Long Beach State needs a women's basketball coach.
There is a very successful candidate a few miles east of campus who was a member of the 1987 NCAA Final Four team during the 49ers basketball heyday and has won a state title for Cypress College. Her teams have been national award winners for academic success, too.
Sounds perfectly logical and inspired.
But Margaret Mohr hasn't heard from Long Beach State, and the odd reality is that she probably wouldn't bite at the opportunity even if bounced into her lap.
Call it a strange paradox about coaching and education in the 21st Century.
For starters, Mohr is very, very happy at Cypress, where she has been the coach for 11 years and taken her team to the regional state finals four times, including in 2005 when her team went 28-5 and won the state title, and her 2006 team that went 27-6. She went 23-10 this season.
She also likes the fact that she is a teacher as well as a coach, and that she can teach a course on sports in society at the same time that she's coaching the Chargers into the playoffs.
Mohr is also well compensated and has good job security. Without getting into intimate details, suffice to say she would likely have to take a pay cut for the privilege of coaching the 49ers.
There are Division I coaches who make in excess of $150,000 a year, but the going rate for a Big West school tops out at $100,000, and chances are the next 49er coach won't make six digits, what with the athletic department tightening its belts with the recession.
Margaret Mohr loves Long Beach State and she's always honored when her name comes up in conversation, as it was before Mary Hegarty was hired. "I knew a lot more about the program six years ago," Mohr said in a chat Monday. "I haven't been contacted by anyone.
"People ask me a lot about the job thinking I have some inside scoop, but I really only know what I read in the paper. But it's such a great school with a storied tradition."
Mohr said that if she had two lives to live, one would be where she is now, comfortably and successfully teaching and coaching at Cypress, and one would be as head coach at Long Beach State or in the WNBA. But lacking that second swing at life, she's happy where she is.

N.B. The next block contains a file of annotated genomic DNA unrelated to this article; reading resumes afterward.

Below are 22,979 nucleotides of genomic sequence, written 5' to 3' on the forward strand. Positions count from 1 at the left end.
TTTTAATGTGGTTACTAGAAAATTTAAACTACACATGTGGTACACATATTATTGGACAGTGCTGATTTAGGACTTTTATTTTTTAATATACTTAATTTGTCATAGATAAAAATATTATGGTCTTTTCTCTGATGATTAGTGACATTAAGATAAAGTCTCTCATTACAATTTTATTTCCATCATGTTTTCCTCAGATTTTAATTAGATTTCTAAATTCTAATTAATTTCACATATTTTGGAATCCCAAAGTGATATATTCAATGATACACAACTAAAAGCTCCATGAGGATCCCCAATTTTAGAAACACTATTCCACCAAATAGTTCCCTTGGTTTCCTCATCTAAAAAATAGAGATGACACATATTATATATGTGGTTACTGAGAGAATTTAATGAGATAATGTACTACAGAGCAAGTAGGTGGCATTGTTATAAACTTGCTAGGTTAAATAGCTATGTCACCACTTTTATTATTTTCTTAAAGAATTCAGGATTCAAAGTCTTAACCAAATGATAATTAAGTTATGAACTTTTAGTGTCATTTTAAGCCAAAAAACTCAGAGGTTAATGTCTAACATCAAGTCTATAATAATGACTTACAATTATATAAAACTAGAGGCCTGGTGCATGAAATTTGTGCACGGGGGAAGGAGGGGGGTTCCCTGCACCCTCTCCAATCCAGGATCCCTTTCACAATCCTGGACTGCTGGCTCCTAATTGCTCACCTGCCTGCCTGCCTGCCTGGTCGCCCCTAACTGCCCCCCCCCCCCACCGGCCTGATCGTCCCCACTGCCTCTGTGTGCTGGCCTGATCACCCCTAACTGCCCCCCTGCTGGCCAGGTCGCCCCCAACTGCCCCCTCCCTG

"You reach a stage where you ask yourself what's most important, and I like being able to teach and coach," she said. "I have very good security, the pay is so good, and the people are terrific, and it provides me a nice balance. It would be hard for any other job to match that."
Mohr, who ranks in the 49er all-time Top 10 in assists for a career and in a single season, recently spoke with her former coach, Joan Bonvicini, the 49er icon who won 325 games in 12 seasons at Long Beach State before leaving for Arizona. They were talking jobs, as one would expect, and Bonvicini asked Mohr what she thought about the 49ers circa 2009.
Bonvicini, who is on the short list at Oregon, had not been contacted at that time by Long Beach State, either, probably for the same financial reasons. A.D. Vic Cegles was mum on the coaching search other than saying he's had a multitude of applications and inquires.
"Women's basketball has changed so much," Mohr said. "You follow the money. The good coaches will go to those schools that can provide the best support to win, schools that put money in and expect a return.
"I think Long Beach has been spoiled by some amazing coaches and administrators. It's the nature of state schools: Do more with less, and they've been successful despite that. The problem is that sometimes you buy into that mentality, and no one really knows how long you can continue to do that, especially when you're competing against schools in a much better (financial) situation.
"What Long Beach has going for it is a great tradition, beautiful facilities, great community that's supportive and a great area to recruit in. But with no disrespect to the conference, it is hard to get kids interested when the league is considered second tier by the athletes you recruit.
"Joan's teams were always in the Top 10, and everyone knew the teams on the schedule."
Back then, San Diego State, San Jose State, Fresno State, Hawaii and UNLV played in the Big West. The 1987 Final Four team, when Mohr was a senior and was named to all-West Region team, played Texas, Arkansas, USC, UCLA, several other Pac-10 teams, then-powerhouses Old Dominion and Louisiana Tech, and hosted the USSR national team in an exhibition.
Beats Portland State and Cal Poly.
"That was great motivation for the players, knowing you were playing those teams and expected to beat them," she said.
"I've met Vic and Dr. (F. King) Alexander and they've been very cordial and nice. I just think it's a different time regarding who's connected. I know I enjoy watching the tam play, and I would tell anyone it's a place where you can win."
It would be a winning day to have Mohr as head coach. For now, 49er fans will have to be content that Mohr is winning, and happy, somewhere else.